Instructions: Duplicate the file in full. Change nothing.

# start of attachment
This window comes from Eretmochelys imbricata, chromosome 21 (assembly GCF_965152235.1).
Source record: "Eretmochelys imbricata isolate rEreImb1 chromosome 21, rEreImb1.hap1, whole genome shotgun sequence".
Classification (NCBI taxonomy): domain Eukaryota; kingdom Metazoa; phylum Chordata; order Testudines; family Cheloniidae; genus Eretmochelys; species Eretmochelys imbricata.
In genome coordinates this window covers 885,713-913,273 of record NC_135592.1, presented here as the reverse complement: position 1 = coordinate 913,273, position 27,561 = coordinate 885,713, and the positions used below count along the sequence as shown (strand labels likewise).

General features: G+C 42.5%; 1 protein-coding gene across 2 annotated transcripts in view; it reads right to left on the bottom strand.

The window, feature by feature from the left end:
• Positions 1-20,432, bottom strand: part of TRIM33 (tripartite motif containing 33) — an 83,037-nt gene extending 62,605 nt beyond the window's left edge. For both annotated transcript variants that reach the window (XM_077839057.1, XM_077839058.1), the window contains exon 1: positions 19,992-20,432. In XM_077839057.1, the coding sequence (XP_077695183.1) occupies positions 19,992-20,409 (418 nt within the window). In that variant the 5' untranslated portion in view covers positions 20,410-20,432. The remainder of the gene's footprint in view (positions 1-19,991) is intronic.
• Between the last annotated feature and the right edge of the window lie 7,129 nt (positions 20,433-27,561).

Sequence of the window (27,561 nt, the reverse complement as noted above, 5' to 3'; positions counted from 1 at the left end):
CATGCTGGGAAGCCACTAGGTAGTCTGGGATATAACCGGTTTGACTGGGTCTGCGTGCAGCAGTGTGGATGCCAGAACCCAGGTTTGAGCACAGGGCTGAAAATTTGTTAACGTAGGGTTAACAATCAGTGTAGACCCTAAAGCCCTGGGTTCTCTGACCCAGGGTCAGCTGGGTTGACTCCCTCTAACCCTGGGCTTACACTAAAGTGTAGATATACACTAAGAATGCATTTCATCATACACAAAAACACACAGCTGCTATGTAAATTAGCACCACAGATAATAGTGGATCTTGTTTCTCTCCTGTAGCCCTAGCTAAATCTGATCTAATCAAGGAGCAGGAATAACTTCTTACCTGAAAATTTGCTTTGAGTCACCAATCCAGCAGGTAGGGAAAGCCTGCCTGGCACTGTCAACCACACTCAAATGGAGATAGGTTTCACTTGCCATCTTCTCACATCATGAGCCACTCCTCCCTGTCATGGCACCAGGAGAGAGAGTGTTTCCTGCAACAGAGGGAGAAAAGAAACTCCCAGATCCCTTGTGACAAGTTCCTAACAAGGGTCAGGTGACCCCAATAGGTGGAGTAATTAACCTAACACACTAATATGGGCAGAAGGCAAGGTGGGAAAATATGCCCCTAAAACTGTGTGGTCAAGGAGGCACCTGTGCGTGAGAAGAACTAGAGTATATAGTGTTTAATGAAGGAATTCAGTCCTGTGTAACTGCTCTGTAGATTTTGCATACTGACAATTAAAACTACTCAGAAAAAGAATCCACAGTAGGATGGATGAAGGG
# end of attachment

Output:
This window comes from Eretmochelys imbricata, chromosome 21 (assembly GCF_965152235.1).
Source record: "Eretmochelys imbricata isolate rEreImb1 chromosome 21, rEreImb1.hap1, whole genome shotgun sequence".
Classification (NCBI taxonomy): domain Eukaryota; kingdom Metazoa; phylum Chordata; order Testudines; family Cheloniidae; genus Eretmochelys; species Eretmochelys imbricata.
In genome coordinates this window covers 885,713-913,273 of record NC_135592.1, presented here as the reverse complement: position 1 = coordinate 913,273, position 27,561 = coordinate 885,713, and the positions used below count along the sequence as shown (strand labels likewise).

General features: G+C 42.5%; 1 protein-coding gene across 2 annotated transcripts in view; it reads right to left on the bottom strand.

The window, feature by feature from the left end:
• Positions 1-20,432, bottom strand: part of TRIM33 (tripartite motif containing 33) — an 83,037-nt gene extending 62,605 nt beyond the window's left edge. For both annotated transcript variants that reach the window (XM_077839057.1, XM_077839058.1), the window contains exon 1: positions 19,992-20,432. In XM_077839057.1, the coding sequence (XP_077695183.1) occupies positions 19,992-20,409 (418 nt within the window). In that variant the 5' untranslated portion in view covers positions 20,410-20,432. The remainder of the gene's footprint in view (positions 1-19,991) is intronic.
• Between the last annotated feature and the right edge of the window lie 7,129 nt (positions 20,433-27,561).

Sequence of the window (27,561 nt, the reverse complement as noted above, 5' to 3'; positions counted from 1 at the left end):
CATGCTGGGAAGCCACTAGGTAGTCTGGGATATAACCGGTTTGACTGGGTCTGCGTGCAGCAGTGTGGATGCCAGAACCCAGGTTTGAGCACAGGGCTGAAAATTTGTTAACGTAGGGTTAACAATCAGTGTAGACCCTAAAGCCCTGGGTTCTCTGACCCAGGGTCAGCTGGGTTGACTCCCTCTAACCCTGGGCTTACACTAAAGTGTAGATATACACTAAGAATGCATTTCATCATACACAAAAACACACAGCTGCTATGTAAATTAGCACCACAGATAATAGTGGATCTTGTTTCTCTCCTGTAGCCCTAGCTAAATCTGATCTAATCAAGGAGCAGGAATAACTTCTTACCTGAAAATTTGCTTTGAGTCACCAATCCAGCAGGTAGGGAAAGCCTGCCTGGCACTGTCAACCACACTCAAATGGAGATAGGTTTCACTTGCCATCTTCTCACATCATGAGCCACTCCTCCCTGTCATGGCACCAGGAGAGAGAGTGTTTCCTGCAACAGAGGGAGAAAAGAAACTCCCAGATCCCTTGTGACAAGTTCCTAACAAGGGTCAGGTGACCCCAATAGGTGGAGTAATTAACCTAACACACTAATATGGGCAGAAGGCAAGGTGGGAAAATATGCCCCTAAAACTGTGTGGTCAAGGAGGCACCTGTGCGTGAGAAGAACTAGAGTATATAGTGTTTAATGAAGGAATTCAGTCCTGTGTAACTGCTCTGTAGATTTTGCATACTGACAATTAAAACTACTCAGAAAAAGAATCCACAGTAGGATGGATGAAGGG